Beth Felker Jones's theological film favorites

October 7, 2014
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On the second anniversary of our media column, we asked several of our writers to reflect on their favorite theological films.

I’ve never seen a film that translates grace to the screen like Babette’s Feast (directed by Gabriel Axel, 1987). As one of the rare films that focuses on the lined and battered faces of real people, Babette’s Feast challenges viewers to love real life. The film embraces God’s love for the embodied, the ordinary and the value of the extraordinary, and a love that wastes nothing. I cry when I see Babette pinching pennies so that the old people’s soup will taste good, then pouring herself out for one delicious, improbable foretaste of the feast to come.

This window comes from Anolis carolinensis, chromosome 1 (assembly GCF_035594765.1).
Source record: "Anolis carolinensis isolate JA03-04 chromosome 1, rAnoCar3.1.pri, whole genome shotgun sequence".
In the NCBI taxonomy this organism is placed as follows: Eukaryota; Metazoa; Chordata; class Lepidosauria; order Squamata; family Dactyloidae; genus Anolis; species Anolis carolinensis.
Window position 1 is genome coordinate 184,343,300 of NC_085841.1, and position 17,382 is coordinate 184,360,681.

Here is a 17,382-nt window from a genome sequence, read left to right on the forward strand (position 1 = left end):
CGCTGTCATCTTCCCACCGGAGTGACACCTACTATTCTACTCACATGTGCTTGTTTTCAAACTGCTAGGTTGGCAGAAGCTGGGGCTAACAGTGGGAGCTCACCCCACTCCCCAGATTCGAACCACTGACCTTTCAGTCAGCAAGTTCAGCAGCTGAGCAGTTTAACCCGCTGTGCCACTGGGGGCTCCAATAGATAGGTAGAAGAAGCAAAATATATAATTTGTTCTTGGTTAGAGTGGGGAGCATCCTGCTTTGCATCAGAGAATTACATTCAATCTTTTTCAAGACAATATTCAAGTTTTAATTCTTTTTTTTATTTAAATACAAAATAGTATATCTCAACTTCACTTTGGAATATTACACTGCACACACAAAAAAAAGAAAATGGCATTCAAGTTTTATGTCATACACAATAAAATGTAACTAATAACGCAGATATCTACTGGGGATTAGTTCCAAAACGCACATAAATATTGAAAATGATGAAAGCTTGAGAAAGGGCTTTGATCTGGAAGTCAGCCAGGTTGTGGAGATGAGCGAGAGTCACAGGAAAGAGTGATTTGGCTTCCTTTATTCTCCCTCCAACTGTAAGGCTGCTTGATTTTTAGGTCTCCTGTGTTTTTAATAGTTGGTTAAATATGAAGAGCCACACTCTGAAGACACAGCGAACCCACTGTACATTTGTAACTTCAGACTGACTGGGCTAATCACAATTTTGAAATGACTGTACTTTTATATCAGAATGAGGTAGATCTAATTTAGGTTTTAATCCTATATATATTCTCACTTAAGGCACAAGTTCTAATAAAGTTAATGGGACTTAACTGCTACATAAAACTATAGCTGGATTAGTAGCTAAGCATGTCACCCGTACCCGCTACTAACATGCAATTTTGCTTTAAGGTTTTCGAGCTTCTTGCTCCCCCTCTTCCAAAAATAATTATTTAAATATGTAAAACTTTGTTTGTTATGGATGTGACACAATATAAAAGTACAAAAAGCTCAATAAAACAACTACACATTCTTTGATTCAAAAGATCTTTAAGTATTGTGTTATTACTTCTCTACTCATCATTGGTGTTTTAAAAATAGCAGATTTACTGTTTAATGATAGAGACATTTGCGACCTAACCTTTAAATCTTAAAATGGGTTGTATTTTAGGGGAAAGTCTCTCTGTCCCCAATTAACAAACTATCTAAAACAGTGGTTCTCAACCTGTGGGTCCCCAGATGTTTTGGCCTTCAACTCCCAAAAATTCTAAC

The Mission (Roland Joffé, 1986), like Babette’s Feast, lovingly portrays people who don’t usually make it onto the silver screen. The film layers sin and holiness together. It shows the church at its worst: violent, predatory, greedy, and ethnocentric. And it shows the church at its best: a community that values every human life, that loves without counting cost, and from which beautiful voices are raised in praise. The film’s music is another foretaste of heaven.

Little Miss Sunshine (Jonathan Day­ton and Valerie Faris, 2006) helps me to live in the broken, frustrating reality of the church. It’s a touching portrayal of how a community—in this case, a family—may be truly odd and broken and yet come together in a way that challenges and laughs at the wrongness of the world.